The Secret to Better Burgers? Lots of Flies.

Insects could reduce food waste and feed livestock in one fell swoop.

Yum! Kyle Platts

Even though insects are extremely nutritious and emit little greenhouse gas, they probably don’t make your mouth water: Here in the United States, dining on bugs is still taboo. Chances are we’re not going to replace bacon with smoked beetles or wolf down meatballs made of ground fly larvae anytime soon. Animals, though, have no qualms about devouring bugs. I’ve seen otherwise tame hens stampede through grass like bulls to pluck a fresh insect.

Hear Four Fish: The Future of the Last Wild Food author and lifetime fisherman Paul Greenberg discuss how using insects for feed could help us save our wild fish populations on Bite podcast. The interview starts at 10:12 of the episode below.

Strange, then, that feeding bugs to livestock remains an exotic practice on the factory farms that churn out the vast majority of America’s meat. And that’s a shame: It takes nearly 25 pounds of feed—think huge monocrops of corn and soybeans—to raise a pound of beef, 9 pounds of feed to raise a pound of pork, and 4.5 pounds of feed to raise a pound of chicken. Growing all that grain is tough on the planet, boosting soil erosion and requiring enormous amounts of fertilizers and pesticides. Insects, on the other hand, are beautifully efficient: They thrive on landfill-bound food waste and reach maturity without fertilizer (or, obviously, pesticides).

So could insects offset grain as the main course in animal feed? Scientists think so. In a 2013 research review, UN experts sang the praises of the black soldier fly. Unlike houseflies, adult black soldier flies aren’t vectors of human disease, and they’re not attracted to our habitats. They reproduce swiftly, inhibiting the growth of bacteria and keeping odors to a minimum. The flies can breed everywhere from farms to dense urban areas and can turn almost any organic matter into larvae—something we won’t eat but farm animals will.

The benefits might not stop at the water’s edge. Two-thirds of America’s salmon are farmed: One pound of salmon takes up to five pounds of wild-caught forage fish—sardines, anchovies, and others that may be overfished, imperiling oceanic food chains. But soldier fly larvae contain almost as much protein as fish meal and are less carbon-intensive to produce. With about 20 percent of global fish meal going to pig feed, scaling up larvae production could make raising both land and sea creatures easier on the oceans.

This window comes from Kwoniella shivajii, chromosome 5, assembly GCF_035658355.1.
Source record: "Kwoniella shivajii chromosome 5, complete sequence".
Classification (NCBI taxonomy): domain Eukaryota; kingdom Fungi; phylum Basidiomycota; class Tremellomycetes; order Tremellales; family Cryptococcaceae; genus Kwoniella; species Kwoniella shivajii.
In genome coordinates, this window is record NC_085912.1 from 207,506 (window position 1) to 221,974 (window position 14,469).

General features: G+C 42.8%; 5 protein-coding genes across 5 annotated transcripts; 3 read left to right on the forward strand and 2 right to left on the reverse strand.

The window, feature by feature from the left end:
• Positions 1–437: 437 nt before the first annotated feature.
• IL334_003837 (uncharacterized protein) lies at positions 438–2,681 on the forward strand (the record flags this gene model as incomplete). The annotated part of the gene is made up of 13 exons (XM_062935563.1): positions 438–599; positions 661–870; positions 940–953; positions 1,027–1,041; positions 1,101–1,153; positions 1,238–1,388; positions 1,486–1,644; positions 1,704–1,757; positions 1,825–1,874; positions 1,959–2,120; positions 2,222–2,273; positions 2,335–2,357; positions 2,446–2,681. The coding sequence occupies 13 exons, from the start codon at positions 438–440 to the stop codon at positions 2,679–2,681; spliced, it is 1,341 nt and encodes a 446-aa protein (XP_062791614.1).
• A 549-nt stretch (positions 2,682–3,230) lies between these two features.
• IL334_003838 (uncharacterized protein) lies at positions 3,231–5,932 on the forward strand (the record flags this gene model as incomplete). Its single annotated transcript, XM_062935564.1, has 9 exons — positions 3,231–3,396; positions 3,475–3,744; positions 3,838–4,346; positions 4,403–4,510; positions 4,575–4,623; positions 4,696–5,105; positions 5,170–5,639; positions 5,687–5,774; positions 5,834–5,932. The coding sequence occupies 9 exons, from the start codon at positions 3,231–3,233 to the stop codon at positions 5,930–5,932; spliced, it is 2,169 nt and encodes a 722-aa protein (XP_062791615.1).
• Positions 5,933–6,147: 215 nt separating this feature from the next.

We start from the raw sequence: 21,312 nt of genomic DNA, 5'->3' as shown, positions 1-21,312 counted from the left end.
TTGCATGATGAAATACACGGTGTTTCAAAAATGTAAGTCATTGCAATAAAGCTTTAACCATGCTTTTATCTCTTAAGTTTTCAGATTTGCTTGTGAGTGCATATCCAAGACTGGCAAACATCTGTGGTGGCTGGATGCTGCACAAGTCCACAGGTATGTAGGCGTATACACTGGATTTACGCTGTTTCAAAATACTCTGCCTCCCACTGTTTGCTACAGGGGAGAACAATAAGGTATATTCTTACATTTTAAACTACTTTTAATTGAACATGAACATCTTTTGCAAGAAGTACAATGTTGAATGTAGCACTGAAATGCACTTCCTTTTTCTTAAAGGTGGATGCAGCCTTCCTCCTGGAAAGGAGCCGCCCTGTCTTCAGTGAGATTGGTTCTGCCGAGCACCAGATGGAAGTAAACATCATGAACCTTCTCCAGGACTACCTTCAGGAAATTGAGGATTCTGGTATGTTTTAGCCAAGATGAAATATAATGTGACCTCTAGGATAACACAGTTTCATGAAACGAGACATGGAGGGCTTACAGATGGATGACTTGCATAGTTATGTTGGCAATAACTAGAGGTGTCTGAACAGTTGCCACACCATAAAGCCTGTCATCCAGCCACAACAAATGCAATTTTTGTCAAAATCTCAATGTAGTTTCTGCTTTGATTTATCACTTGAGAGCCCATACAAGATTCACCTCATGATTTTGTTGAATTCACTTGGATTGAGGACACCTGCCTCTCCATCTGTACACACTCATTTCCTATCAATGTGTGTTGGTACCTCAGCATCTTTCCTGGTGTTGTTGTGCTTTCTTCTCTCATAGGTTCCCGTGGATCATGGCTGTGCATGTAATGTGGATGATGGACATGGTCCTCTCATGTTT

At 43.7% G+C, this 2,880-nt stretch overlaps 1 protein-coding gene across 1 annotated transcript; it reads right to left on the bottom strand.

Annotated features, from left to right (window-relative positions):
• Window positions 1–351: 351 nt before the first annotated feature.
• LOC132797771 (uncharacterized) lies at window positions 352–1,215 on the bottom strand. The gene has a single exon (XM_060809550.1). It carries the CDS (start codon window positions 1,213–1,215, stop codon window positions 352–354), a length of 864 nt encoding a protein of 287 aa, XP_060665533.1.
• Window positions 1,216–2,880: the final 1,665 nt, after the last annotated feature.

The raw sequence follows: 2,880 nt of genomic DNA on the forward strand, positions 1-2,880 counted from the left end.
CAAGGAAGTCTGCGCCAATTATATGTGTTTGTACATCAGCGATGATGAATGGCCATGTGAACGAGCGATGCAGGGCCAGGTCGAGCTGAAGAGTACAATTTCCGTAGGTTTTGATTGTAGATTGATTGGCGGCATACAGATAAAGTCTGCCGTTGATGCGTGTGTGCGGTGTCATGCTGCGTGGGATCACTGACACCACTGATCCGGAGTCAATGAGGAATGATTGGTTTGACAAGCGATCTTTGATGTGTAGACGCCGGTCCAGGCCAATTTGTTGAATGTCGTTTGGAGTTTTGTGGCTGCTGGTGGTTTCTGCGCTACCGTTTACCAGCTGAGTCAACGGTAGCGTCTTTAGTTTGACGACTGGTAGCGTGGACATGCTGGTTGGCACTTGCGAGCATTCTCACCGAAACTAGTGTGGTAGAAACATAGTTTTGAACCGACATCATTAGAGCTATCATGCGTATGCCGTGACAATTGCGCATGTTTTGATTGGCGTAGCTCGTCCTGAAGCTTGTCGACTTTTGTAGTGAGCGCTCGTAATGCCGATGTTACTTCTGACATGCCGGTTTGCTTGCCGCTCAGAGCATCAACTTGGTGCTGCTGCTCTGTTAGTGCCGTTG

A handful of startups are already at work on the fly-to-feed project. EnviroFlight, located in Yellow Springs, Ohio, feeds byproducts from food processing—like unused dough—to soldier flies. Their larvae are sold to nearby salmon and trout farms and as food for pets and backyard chickens. EnviroFlight hopes to get into the hog and poultry markets, too. And Mad Agriculture of Boulder, Colorado, plans to use spent brewing grains and pulp from juicing as feed for soldier flies whose larvae are bound for free-range chickens.

The bug-feed industry is in its infancy, with regulatory hurdles to cross. In the United States, novel foods for animals have to be approved by a public-private review body run by the Association of American Feed Control Officials, and the process is cumbersome. But the companies got a major boost in July 2016 when the Food and Drug Administration approved dried larvae from black soldier flies as a food for salmon.

Phil Taylor, the CEO and co-founder of Mad Agriculture and an ecology researcher at the University of Colorado, thinks companies like his are ahead of the curve. He envisions people establishing soldier fly colonies to eat “tailpipe” waste from meat-processing plants, bakeries, breweries, and restaurants across the country. Taylor estimates we could save 250,000 cars’ worth of carbon emissions by using just 5 percent of US food waste to grow black soldier fly larvae instead of producing fish meal. With roughly 6 percent of the UN estimate of global food waste, we could replace the entire world’s fish meal market—a feat that would yield the carbon savings equivalent of ditching two-thirds of the globe’s vehicles.

Taylor notes that “natural systems have no waste”—one critter’s refuse quickly becomes another’s feast. By replacing resource-intensive grain and fish with abundant and nutritious insects in livestock feed, we could begin to make industrial agriculture work like an ecosystem. And for most Americans, that’s a much more appetizing prospect than encountering these industrious insects on the dinner table.